Home > Tim Pawlenty > What Does the McCain Team Mean?

What Does the McCain Team Mean?

So Allah over at Hotair scoffs pretty loudly at the news that Pawlenty’s fundraiser attendees/PAC staff are largely former McCain people.  The Hill reports:

Among those interested in getting to know Pawlenty are Douglas Holtz-Eakin and Randy Scheunemann, two top policy advisers from the McCain presidential campaign who have joined the Minnesota governor’s host committee…

While Romney has a team of tested veterans to rely on if he runs again, Pawlenty is using his PAC to show off some who might come to his aid if he enters the race. Other McCain veterans teaming up with Pawlenty’s PAC are political strategists Bo Harmon, Jon Seaton and Terry Nelson, all of whom played roles in the 2008 campaign.

Here’s Allah:

An all-star list of GOP strategists for his PAC’s first fundraiser. Hey — I thought Mitt was supposed to be the RINO candidate this time…

His commenters are even more vicious, excorciating McCain’s staff as RINOS who are also useless.  Does this sort of analysis make sense?  Is Pawlenty more likely to run to the center because he has a team of advisers that once back a “centrist”?  And were these folks the enormous failures some conservatives portray?

I think the answers are “no” and “not really” respectively.  McCain had his own loyalists from the 2000 run, but the new people weren’t especially likely to be ideological RINOS.  Remember, when McCain started his 2008 run- when he started building up a campaign infrastructure- folks thought the race would be him, Rudy, and mystery conservative (probably George Allen).  Conservative strategists weren’t crazy to think McCain was the best bet.  That probably explains Terry Nelson, who was such a RINO he headed up the Bush-Cheney re-election campaign.  So I think, while McCain’s team was probably not unusually ideological flexible.

I’m less sure about the contention that McCain’s team “failed”.  On the one hand, it’s obvious they did so.  I criticized his campaign, generally, repeatedly during the 2008 general.  Why would you select Sarah Palin and then try to pitch her to centrists, instead of to urban, ethnic blue-collar voters who were doubting Obama, and who could have related to a more self-sufficient, frontier-oriented Palin narrative?  Why would you bring the Ayers stuff up if you had no intention of hitting hard with it?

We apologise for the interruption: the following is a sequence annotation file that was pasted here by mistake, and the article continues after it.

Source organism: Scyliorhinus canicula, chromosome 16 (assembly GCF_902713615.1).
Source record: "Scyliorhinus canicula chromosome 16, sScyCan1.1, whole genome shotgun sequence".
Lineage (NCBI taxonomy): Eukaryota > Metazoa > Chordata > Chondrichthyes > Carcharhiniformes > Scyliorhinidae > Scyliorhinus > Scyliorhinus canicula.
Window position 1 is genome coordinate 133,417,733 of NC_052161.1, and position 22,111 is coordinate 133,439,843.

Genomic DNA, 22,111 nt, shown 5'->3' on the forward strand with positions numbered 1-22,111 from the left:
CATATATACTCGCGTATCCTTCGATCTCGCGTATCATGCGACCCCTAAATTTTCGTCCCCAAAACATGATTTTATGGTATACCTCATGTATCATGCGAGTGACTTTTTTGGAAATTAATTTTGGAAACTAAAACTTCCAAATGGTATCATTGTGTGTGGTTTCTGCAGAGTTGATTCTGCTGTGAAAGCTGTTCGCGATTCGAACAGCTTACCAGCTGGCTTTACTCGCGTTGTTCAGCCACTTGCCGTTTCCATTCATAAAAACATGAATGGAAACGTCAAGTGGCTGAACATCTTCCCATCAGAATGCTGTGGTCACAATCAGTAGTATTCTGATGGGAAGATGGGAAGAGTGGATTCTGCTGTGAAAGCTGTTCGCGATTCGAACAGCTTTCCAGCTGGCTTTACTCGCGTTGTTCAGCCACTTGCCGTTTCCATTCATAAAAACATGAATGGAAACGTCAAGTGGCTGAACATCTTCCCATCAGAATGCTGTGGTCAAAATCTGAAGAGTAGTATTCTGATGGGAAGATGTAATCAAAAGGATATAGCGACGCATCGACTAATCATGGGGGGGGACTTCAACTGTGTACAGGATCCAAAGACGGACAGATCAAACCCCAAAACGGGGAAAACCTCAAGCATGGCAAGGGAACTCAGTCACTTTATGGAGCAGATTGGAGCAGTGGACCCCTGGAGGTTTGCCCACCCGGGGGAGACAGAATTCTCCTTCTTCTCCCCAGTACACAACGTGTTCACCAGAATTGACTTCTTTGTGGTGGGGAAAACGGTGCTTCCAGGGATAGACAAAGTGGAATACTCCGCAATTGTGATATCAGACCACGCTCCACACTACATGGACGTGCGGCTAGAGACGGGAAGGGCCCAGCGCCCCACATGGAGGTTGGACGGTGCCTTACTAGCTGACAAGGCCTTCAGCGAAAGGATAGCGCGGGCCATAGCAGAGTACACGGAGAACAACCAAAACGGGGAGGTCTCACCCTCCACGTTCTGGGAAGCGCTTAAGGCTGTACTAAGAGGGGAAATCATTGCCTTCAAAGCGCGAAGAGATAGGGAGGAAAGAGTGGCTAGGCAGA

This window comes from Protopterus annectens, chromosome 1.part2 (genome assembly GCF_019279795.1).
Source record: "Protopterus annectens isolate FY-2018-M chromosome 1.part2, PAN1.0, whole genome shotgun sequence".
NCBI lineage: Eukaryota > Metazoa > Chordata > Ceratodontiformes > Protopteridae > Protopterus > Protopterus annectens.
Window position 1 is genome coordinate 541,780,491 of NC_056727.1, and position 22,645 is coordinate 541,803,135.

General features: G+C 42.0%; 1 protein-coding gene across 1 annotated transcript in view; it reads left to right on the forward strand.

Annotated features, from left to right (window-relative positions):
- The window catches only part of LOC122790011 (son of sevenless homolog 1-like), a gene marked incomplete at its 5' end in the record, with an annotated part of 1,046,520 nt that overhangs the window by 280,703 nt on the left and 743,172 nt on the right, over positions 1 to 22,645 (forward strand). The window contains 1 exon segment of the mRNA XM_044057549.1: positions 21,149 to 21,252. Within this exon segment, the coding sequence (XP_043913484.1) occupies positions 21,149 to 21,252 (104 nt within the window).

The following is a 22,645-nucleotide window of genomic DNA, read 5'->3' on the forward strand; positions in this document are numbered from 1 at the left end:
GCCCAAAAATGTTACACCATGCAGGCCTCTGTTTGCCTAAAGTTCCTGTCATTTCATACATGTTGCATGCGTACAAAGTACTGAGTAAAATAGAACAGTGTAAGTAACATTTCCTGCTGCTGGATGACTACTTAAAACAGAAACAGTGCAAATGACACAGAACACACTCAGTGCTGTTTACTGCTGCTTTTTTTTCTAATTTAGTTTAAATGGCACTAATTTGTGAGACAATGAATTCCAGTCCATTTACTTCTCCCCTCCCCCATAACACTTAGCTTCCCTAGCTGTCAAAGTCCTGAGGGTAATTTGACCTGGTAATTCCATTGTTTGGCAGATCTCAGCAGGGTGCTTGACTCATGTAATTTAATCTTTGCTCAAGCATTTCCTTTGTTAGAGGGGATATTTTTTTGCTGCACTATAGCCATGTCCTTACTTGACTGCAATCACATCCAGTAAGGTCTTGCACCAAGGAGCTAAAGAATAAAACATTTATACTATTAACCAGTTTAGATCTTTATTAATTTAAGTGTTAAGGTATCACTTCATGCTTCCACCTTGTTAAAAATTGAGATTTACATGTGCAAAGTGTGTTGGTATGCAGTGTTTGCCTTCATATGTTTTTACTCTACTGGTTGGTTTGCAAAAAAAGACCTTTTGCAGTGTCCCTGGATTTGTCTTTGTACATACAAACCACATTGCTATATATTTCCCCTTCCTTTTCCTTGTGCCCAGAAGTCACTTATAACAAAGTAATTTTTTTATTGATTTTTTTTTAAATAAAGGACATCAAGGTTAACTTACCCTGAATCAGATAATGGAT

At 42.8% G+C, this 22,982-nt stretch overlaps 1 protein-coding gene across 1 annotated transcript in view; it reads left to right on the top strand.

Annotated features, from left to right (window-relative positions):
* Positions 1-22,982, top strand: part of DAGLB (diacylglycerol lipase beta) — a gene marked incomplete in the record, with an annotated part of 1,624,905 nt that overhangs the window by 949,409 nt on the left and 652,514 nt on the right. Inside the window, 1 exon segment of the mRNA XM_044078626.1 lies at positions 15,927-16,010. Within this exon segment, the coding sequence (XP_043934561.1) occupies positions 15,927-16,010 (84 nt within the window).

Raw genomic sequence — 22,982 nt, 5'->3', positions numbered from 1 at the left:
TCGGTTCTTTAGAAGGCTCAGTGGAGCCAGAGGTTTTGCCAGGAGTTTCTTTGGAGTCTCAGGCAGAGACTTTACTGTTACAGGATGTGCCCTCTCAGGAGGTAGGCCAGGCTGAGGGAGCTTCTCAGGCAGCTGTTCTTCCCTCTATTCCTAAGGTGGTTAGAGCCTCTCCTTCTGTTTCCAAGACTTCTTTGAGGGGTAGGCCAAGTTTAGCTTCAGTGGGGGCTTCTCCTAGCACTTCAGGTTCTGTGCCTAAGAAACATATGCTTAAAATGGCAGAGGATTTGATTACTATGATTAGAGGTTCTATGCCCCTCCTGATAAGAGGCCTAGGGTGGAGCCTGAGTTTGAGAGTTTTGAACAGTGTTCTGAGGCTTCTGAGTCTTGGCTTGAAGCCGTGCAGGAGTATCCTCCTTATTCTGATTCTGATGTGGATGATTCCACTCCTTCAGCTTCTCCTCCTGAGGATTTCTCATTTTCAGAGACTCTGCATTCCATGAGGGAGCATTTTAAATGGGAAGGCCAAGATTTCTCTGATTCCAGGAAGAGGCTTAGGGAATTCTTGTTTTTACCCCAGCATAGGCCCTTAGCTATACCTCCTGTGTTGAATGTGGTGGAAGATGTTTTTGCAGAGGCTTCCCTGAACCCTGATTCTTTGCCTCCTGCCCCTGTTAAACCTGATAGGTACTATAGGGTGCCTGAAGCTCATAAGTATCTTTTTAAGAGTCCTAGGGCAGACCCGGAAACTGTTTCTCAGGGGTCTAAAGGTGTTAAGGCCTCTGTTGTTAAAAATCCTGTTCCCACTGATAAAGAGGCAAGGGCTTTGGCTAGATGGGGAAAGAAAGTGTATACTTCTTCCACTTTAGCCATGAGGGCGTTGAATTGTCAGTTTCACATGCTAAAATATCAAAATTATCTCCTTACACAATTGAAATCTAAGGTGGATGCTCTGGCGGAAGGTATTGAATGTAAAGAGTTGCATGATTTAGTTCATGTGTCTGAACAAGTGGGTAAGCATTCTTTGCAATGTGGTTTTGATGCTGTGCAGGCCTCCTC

There’s a good argument to be made that Barack Obama, pre-Republican convention, was in something like the position McGovern was in 72′, albeit in a better year for Democrats.  He was ideologically extreme candidate whose extremeness couldn’t have been properly exploited by a Republican, but who had been almost wrecked by his Democratic opponent’s attacks (think Muskie wrecks McGovern).  The coalition was there for the splitting and then, at the penultimate movement, McCain’s camp balked.  Someone up there was making stupid decisions.  That said, McCain did win the primaries.  If the other bunch of GOP strategists are such geniuses, why couldn’t they pull their candidate over the finish line against a pathetically weak McCain?

I do worry about the possibility that the McCain folks have learned the wrong lessons from the 2008 race.  The right lesson, it seems to me, is that a nominee needs to address the base before he wins the nomination, so he doesn’t have to select a frontierswoman straight out of the conservative id to rev them up.  But, there are a lot of small ways to go wrong if you assume, A.)  that because McCain won the nomination, a relative moderate has a reasonable chance of winning the nomination, B.)  the Palin fall from grace totally negates the tremendous power of her gut populist type of politics done properly.  It’s a tough recipe and I hope they get the mixture right.  I’m at least willing to give them the benefit of the doubt.

Categories: Tim Pawlenty
  1. MWS
    October 14, 2009 at 9:55 pm

    Good analysis as usual. I esecially agree about the base and wrapping them up pre-convention. But I suspect (given the troubles McCain had) this should be almost conventional wisdom by now. If you have to spend most of your time after the convention ginning up your base (or, heaven forbid, pleading with them to trust you), then your goose is cooked.

    Team McCain ran a much better Primary than General, which is ironic, since the CW on him was that he was a better general election candidate than primary candidate.

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